Where there is some guidance, we are still uncertain. We are told that “1 kg of caramel malt” is required. That usually defines a class of malts with a sugary aspect but they differ in the taste they impart according, among other factors, to the degree they are roasted. As a result, a pale crystal malt may give a slight nuttiness to a beer where a dark one provides a strong raisiny flavour. Just saying “caramel malt” in not specific enough. Similarly, the recipe includes 4 kg of sugar but we are not told if it is corn or cane, light yellow or dark demarara or even whether Belgian candi sugar is to be used. Sugar is not sugar is not sugar.

So in the end it is very difficult to determine what a brewer might do with the recipe as it is really only part of a recipe. If you take the information provided and run it through a popular beer recipe calculator used by homebrewers for planning you get a beer which is somewhat pale and normal strength at 5.2% but a bit cloying due to the moderate hops and likely richness of some residual sugars. It would also have no to very rich yeastiness with anything from a slight nuttiness to a strong raisin flavour. Here are the results from when I ran the test: Except for the odd ingredient “300 g Guarana beans” this could be half the beers I have ever encountered depending on how the unstated variables are addressed by the particular brewer. It is interesting to note that guarana bean is included in the new Budweiser product, B-to-the-E: this author does not find that product very pleasant:

I do go on, don’t I.

Internet Memories

Along with the lack of any coherent or useful organization or indexing, this medium suffers from a lack of its own history. Sure there is the Internet Archive capturing something like one front page screen shot in every 12,486,081,230 and those high level no details stuff time lines about when the first email was sent.. but you were not there. What we need to do is create anecdotes to capture what the experience was really like when you first plugged in. Here are some of mine:

  • German Web TV – around 1996 or so someone had set up a system where you could watch screen shots from German TV. I do not recall any audio. I do recall they were about the first site to try to do this and there seemed to be about 15 channels or so. They refreshed every 3 to 10 seconds. Soccer was hard to follow. Blue movies at suppertime were a bit of a startler in the days of far fewer cable channels in smalltown Canada.
  • Operating stuff through web cams – sort of related to the above but interactive. You could run the switching of a toy train set in Germany and usually you had to wait a few minutes for your command to come up in the line up of global command givers. Somewhere else there was a garden in a small room which you could look around with a camera, dig a bit and even plant a seed. Probably the most nicest most innocent amateur sites you will ever see.
  • Usenet – an actually working uncensored universal bulletin board system where you could find the greatest nerds in any topic you wanted debating the issue of their affection in fine and incredibly nasty detail. Killed by cross posting porn spammers and, I think, take over by Google.
  • The coffee pot and the aquarium – just so someone else won’t mention them first, there were two sites with extremely early web video. The cameras were static, one aimed at a coffee pot and one aimed at a tank of fish. We stared for hours.

Some of these things may sill be there but I don’t go looking for them anymore.

Share your web anecdotes. It’s been ten years now since I started playing with this damn thing so its about time to get nostalgic. If you have a link to that German toy train, it would be a nice touch.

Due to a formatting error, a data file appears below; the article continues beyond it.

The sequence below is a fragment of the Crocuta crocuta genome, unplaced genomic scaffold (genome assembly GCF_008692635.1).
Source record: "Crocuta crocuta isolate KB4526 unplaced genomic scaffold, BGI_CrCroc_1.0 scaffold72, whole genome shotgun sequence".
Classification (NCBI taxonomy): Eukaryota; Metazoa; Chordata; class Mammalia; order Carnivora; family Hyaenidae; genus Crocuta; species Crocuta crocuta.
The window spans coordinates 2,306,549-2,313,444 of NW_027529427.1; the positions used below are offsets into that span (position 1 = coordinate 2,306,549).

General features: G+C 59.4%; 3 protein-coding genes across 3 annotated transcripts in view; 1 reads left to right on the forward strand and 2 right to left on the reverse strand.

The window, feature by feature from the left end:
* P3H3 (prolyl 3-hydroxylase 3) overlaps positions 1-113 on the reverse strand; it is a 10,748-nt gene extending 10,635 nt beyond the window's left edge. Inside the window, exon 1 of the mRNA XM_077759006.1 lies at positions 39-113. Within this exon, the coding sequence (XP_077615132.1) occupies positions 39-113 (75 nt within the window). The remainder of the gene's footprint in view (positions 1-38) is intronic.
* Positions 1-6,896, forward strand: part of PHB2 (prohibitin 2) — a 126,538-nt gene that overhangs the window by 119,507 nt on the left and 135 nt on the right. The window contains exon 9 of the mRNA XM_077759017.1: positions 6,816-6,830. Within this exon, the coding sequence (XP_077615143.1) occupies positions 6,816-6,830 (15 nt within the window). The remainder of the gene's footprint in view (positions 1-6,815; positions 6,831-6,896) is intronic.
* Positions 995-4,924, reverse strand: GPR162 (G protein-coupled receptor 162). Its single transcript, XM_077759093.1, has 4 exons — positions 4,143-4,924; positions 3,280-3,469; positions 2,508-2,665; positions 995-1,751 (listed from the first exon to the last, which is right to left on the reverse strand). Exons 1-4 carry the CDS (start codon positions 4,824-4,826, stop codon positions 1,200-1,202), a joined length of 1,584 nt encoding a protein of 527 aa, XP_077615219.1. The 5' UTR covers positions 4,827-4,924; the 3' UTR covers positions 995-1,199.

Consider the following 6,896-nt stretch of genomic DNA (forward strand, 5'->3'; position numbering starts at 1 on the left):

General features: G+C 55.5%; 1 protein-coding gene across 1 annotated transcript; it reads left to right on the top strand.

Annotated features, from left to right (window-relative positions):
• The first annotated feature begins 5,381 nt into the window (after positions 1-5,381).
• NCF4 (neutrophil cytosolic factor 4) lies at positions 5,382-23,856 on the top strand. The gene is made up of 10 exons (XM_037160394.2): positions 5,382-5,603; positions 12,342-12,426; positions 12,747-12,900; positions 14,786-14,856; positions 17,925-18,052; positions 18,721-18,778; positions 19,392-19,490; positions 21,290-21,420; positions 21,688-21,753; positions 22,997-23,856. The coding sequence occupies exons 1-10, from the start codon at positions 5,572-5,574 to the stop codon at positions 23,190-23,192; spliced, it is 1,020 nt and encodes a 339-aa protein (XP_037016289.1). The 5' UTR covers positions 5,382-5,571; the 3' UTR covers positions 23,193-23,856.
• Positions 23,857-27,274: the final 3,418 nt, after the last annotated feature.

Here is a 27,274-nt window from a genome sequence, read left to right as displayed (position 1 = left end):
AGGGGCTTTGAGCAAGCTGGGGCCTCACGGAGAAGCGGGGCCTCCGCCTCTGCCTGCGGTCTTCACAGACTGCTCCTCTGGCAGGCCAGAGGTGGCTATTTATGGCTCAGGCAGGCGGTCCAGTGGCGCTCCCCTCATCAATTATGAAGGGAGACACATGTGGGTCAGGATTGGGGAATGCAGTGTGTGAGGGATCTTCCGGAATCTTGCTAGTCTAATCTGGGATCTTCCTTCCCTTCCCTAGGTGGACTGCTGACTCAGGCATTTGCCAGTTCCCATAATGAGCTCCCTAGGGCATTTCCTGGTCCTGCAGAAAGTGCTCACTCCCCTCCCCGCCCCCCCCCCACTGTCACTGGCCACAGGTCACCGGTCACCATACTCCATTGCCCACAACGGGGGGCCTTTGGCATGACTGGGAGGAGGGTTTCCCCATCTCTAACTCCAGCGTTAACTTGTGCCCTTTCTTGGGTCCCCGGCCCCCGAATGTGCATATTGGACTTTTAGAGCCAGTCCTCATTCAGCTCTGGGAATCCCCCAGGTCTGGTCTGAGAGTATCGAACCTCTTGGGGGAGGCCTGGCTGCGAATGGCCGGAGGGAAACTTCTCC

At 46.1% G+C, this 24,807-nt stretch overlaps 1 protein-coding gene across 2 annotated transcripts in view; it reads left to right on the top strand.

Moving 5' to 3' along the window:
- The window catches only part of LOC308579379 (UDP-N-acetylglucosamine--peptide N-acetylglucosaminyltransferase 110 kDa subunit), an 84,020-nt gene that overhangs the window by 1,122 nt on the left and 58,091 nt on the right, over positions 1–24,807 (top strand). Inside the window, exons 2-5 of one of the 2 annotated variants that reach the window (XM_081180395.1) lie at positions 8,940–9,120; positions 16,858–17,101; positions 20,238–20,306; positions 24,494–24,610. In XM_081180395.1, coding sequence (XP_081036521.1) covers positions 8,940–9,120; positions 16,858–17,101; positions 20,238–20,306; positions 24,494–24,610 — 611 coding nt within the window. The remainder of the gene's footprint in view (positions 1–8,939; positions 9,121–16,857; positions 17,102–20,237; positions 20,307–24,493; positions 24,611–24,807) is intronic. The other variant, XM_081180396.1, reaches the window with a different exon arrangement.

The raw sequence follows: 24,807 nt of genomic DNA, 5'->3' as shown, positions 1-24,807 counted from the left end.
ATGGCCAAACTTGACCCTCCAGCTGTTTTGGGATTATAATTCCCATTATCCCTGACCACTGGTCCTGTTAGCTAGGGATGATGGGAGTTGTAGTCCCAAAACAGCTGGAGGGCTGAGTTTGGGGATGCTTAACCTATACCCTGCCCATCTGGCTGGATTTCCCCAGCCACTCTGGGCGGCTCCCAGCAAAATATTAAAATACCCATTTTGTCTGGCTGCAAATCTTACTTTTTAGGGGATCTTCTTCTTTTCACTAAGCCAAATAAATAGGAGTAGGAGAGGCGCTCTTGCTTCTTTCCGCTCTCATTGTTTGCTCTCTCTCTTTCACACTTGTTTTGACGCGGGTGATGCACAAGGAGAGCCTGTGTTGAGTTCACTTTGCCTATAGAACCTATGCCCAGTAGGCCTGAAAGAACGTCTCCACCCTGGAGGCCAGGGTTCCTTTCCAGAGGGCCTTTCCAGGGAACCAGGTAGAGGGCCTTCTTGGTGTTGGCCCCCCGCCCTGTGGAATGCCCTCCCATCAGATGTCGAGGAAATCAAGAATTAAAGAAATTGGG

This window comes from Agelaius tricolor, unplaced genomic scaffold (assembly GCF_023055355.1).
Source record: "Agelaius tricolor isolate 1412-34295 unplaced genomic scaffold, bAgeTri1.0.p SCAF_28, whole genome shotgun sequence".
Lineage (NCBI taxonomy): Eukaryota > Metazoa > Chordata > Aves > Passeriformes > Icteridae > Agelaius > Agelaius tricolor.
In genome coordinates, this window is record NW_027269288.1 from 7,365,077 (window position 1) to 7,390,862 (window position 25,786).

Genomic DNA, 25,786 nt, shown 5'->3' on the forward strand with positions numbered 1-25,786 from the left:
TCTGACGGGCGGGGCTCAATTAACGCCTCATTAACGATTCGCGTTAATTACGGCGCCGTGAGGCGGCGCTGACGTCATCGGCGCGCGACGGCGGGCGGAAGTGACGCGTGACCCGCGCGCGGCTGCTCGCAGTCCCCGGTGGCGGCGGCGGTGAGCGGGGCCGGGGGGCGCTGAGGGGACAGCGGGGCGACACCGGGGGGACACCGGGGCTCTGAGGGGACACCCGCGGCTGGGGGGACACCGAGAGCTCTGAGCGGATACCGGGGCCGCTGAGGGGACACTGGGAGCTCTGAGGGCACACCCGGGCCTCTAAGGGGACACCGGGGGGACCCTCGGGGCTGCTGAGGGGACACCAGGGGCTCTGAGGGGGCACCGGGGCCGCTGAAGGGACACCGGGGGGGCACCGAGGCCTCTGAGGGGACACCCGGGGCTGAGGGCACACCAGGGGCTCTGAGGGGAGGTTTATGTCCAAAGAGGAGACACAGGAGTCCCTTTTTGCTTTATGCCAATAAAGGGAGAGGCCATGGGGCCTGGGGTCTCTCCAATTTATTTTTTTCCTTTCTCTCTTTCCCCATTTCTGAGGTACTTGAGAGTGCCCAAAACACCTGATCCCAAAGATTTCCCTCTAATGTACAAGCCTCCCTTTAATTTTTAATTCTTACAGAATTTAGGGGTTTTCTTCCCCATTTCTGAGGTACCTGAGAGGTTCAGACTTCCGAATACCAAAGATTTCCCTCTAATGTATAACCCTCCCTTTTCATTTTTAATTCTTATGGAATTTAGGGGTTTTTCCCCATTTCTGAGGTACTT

Internet and Defamation Decision

I came across an interesting case on defamation and the internet today in a newsletter passed around the office. On 4 June 2004, the Ontario Court of Appeal ruled in the case Barrick Gold Corp. v. Lopehandia, the key facts of which are set out in paragraph 12:

Mr. Lopehandia embarked upon an Internet campaign by posting a blizzard of messages on “bulletin boards” or “message boards” on various Internet web sites. The web sites in question are dedicated to providing information to those interested in the gold mining industry, including those interested in investing in the stocks of gold or gold-industry companies. Some of the web sites are dedicated to discussions concerning Barrick specifically. The web sites include (in the financial markets message board sections dedicated to Barrick and another company, Durban Roodeport Deep Limited (“Durban Deep”)); and (in the financial markets message board section dedicated to Barrick);;; and

Cut to the chase and the internet slagger was ordered to pay to the internet slaggee $75,000 CDN in general damages and $50,000 CDN in punative damages. In support of that award, the Court of Appeal found at paragraphs 75 and 76 that:

Mr. Lopehandia is ordinarily resident in British Columbia, but there is no way to determine from where his postings originate. They could as easily be initiated in an Internet café in downtown Toronto or anywhere else in the world, as in his offices in Vancouver. Given the manner in which the Internet works, it is not possible to know whether the posting of one of Mr. Lopehandia’s messages on one of the bulletin boards in question, or the receipt of that message by someone accessing the bulletin board, traveled by way of a server in Ontario to or from the message board. It may have, however. The highly transmissible nature of the tortious misconduct at issue here is a factor to be addressed in considering whether a permanent injunction should be granted. The courts are faced with a dilemma. On the one hand, they can throw up their collective hands in despair, taking the view that enforcement against such ephemeral transmissions around the world is ineffective, and concluding therefore that only the jurisdiction where the originator of the communication may happen to be found can enjoin the offending conduct. On the other hand, they can at least protect against the impugned conduct re-occurring in their own jurisdiction. In this respect, I agree with the following observation of Kirby J. in Dow Jones, at para. 115: